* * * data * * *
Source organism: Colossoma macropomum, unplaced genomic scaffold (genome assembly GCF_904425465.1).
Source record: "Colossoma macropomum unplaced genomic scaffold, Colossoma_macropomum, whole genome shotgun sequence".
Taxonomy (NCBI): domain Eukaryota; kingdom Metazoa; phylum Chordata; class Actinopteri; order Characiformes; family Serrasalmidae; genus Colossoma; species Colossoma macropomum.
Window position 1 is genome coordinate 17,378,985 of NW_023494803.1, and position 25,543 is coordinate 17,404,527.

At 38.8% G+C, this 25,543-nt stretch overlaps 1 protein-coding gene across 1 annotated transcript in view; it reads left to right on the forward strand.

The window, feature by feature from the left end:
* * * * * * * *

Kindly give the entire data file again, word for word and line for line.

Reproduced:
Source organism: Colossoma macropomum, unplaced genomic scaffold (genome assembly GCF_904425465.1).
Source record: "Colossoma macropomum unplaced genomic scaffold, Colossoma_macropomum, whole genome shotgun sequence".
Taxonomy (NCBI): domain Eukaryota; kingdom Metazoa; phylum Chordata; class Actinopteri; order Characiformes; family Serrasalmidae; genus Colossoma; species Colossoma macropomum.
Window position 1 is genome coordinate 17,378,985 of NW_023494803.1, and position 25,543 is coordinate 17,404,527.

At 38.8% G+C, this 25,543-nt stretch overlaps 1 protein-coding gene across 1 annotated transcript in view; it reads left to right on the forward strand.

The window, feature by feature from the left end: